Quality Standards

Elevating Qualitative Design to Maximize Research Integrity

The following is a modified excerpt from Applied Qualitative Research Design: A Total Quality Framework Approach (Roller & Lavrakas, 2015, pp. 9-10).

All research that is aimed at understanding how people think and behave requires a principled approach to research design that is likely to maximize data quality and to instill users’ confidence in the research outcomes. This is no less so in qualitative than it is in quantitative research; and, in fact, the distinctive attributes and underlying complexities in qualitative research necessitate a quality approach to qualitative research design. This approach requires qualitative researchers to build certain principles into their research studies by way of incorporating and practicing fundamental research standards.

Total Quality FrameworkTo that end, the Total Quality Framework (TQF) was devised to provide a basis by which researchers can develop critical thinking skills necessary to the execution of qualitative designs that maximize the integrity of the research outcomes. This framework is not intended to prescribe a formula or specific procedure by which qualitative researchers should conduct qualitative inquiry. Rather, the TQF provides researchers with a flexible way to focus on quality issues, examine the sources of variability and possible bias in their qualitative methods, and incorporate features into their designs that mitigate these effects and maximize quality outcomes. Integral to the TQF is the idea that all qualitative research must be Credible, Analyzable, Transparent, and Useful. These four components are fundamental to the TQF and its ability to help researchers identify the strengths and limitations of their qualitative methods while also guiding them in the qualitative research design process.

By holding the quality of qualitative research design to a deep level of scrutiny when applied across the diverse, multidisciplinary fields utilizing qualitative methods — e.g., education; psychology; anthropology; sociology; nursing, public health, and medicine; communication; information management; business; geography and environmental science; and program evaluation — the discussion of qualitative research is significantly elevated and enables students, faculty, and practitioners to design and interpret qualitative research studies based on the quality standards that are the hallmark of the TQF.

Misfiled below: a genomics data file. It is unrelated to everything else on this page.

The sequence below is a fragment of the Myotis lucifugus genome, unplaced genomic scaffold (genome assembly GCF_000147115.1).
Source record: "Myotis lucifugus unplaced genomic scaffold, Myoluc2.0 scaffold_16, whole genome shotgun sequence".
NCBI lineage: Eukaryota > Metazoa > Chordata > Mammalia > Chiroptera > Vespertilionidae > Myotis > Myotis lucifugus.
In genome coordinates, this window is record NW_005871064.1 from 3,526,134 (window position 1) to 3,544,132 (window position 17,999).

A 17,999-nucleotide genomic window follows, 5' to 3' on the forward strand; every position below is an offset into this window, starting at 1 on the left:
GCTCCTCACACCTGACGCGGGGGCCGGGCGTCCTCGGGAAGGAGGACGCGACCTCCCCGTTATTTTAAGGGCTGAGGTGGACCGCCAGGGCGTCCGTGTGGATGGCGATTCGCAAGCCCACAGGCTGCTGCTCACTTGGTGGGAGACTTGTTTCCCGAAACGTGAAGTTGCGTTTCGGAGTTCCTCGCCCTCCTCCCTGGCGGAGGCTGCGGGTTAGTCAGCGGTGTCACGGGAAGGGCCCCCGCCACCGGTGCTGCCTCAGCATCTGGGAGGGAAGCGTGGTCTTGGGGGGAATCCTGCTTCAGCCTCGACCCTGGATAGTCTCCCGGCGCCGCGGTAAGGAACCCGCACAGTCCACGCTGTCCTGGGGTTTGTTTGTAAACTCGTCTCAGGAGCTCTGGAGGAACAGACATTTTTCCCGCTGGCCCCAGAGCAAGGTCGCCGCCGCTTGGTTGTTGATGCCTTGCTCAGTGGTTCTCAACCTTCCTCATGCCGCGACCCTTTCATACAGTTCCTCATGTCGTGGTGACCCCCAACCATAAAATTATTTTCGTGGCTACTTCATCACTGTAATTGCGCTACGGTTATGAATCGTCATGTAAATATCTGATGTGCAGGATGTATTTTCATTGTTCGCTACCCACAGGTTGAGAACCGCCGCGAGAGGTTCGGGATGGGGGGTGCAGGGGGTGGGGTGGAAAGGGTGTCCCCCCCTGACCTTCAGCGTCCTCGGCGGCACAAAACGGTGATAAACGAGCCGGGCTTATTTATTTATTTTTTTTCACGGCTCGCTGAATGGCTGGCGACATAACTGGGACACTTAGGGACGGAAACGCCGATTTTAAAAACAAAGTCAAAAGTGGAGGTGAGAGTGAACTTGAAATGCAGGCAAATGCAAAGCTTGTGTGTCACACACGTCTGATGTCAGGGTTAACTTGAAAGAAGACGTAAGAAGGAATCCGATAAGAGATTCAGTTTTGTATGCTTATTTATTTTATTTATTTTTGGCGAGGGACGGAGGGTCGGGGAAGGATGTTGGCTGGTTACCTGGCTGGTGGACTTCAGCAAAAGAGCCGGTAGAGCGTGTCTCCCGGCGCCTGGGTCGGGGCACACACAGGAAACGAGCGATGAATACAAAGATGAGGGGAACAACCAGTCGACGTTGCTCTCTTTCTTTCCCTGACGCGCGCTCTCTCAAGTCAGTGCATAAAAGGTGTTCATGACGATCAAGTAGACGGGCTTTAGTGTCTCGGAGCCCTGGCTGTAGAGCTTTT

Roller, M. R., & Lavrakas, P. J. (2015). Applied qualitative research design: A total quality framework approach. New York: Guilford Press.

Qualitative Analysis: A Reflexive Exercise for Category Development

The second component of the Total Quality Framework (TQF) is Analyzability. This component provides researchers with critical thinking considerations relevant to the completeness and accuracy of their analyses and interpretations of the data. Analyzability consists of two fundamental elements — processing and verification — the first of which involves coding followed by deriving categories and themes from the data.

From a TQF perspective, a useful exercise for category development — particularly when the study entails multiple researchers and a large amount of data — is by way of the reflexive template. Although similar in spirit to the writing function in computer-assisted qualitative data analysis software programs, the primary purpose of this reflexive template is to encourage researchers to actively reflect as they go about developing categories or buckets from the underlying constructs gained from the data. By way of the template, the analyst can document the relationship they perceive between the category and the construct as well as provide an example or further input to support their thinking.

For instance, a researcher conducting a qualitative content analysis study of diaries written by women confined to prison concerning their activities and experiences during confinement, may have derived the category “educational opportunity” (EDUOPPTY) from the coded data defined in part (i.e., along with other relevant constructs) by the underlying construct “well-being.” Within the well-being construct, the researcher also identified three key subconstructs — physical well-being, mental well-being, and financial well-being — that play a central role in understanding the meaning of the well-being construct as well as deepening the definition of the EDUOPPTY category. In this example, the reflexive exercise (by way of the template, see below) has facilitated the researcher’s ability to record the connections between the category and key constructs — highlighting instances of the relationship between EDUOPPTY (e.g., how to use the exercise equipment and art classes) and physical well-being, mental well-being, as well as financial well-being — while aiding collaboration with the research team and adding transparency to the analysis process.